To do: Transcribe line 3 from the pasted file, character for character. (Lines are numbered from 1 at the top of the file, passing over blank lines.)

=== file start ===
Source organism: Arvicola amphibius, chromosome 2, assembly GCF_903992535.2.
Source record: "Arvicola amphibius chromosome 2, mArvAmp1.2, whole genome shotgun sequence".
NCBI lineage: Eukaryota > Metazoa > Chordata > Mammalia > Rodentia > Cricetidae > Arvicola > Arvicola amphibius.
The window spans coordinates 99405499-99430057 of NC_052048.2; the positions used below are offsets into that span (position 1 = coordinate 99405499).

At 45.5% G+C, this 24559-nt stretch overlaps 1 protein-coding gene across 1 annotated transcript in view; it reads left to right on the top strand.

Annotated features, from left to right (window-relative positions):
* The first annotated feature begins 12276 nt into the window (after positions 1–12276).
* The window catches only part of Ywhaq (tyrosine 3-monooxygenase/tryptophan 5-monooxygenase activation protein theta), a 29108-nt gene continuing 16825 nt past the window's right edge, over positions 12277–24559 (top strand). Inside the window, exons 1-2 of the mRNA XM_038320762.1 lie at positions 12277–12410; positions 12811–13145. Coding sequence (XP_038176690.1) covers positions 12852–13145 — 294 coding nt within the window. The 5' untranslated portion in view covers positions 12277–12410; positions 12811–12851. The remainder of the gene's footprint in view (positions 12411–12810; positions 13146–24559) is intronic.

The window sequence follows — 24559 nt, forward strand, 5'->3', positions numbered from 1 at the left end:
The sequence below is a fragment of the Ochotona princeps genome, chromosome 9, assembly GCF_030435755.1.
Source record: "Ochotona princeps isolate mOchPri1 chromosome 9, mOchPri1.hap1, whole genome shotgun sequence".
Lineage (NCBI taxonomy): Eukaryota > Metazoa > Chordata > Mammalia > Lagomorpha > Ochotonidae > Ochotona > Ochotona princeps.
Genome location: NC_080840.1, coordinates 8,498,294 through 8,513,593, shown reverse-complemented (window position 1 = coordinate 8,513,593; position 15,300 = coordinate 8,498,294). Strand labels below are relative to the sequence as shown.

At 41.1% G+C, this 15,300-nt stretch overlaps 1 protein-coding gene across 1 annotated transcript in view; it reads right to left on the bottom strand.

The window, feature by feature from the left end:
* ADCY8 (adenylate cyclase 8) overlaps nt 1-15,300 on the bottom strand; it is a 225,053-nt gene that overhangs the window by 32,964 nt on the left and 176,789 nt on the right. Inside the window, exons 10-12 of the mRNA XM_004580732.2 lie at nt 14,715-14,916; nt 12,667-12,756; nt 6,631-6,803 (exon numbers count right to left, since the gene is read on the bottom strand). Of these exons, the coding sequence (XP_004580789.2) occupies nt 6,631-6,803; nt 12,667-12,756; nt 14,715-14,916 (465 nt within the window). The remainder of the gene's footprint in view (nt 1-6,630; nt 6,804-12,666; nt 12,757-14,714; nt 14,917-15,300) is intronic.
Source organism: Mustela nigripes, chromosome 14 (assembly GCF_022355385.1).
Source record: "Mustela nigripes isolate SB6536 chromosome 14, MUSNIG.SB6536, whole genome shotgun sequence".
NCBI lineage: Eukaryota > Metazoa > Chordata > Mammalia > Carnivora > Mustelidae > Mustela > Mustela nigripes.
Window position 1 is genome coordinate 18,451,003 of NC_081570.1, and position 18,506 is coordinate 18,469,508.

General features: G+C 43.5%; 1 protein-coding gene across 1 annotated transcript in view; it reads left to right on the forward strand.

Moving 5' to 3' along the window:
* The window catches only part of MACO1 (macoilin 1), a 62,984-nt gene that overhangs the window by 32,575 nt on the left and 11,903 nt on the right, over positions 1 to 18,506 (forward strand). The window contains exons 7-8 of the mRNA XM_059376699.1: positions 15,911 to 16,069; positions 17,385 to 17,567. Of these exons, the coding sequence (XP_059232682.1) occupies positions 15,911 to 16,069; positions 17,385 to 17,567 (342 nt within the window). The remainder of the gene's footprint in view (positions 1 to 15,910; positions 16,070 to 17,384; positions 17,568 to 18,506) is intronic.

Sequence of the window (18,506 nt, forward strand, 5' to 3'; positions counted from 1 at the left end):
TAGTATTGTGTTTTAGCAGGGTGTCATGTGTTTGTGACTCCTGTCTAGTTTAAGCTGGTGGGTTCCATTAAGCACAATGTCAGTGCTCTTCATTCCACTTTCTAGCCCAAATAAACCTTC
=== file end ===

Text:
NCBI lineage: Eukaryota > Metazoa > Chordata > Mammalia > Rodentia > Cricetidae > Arvicola > Arvicola amphibius.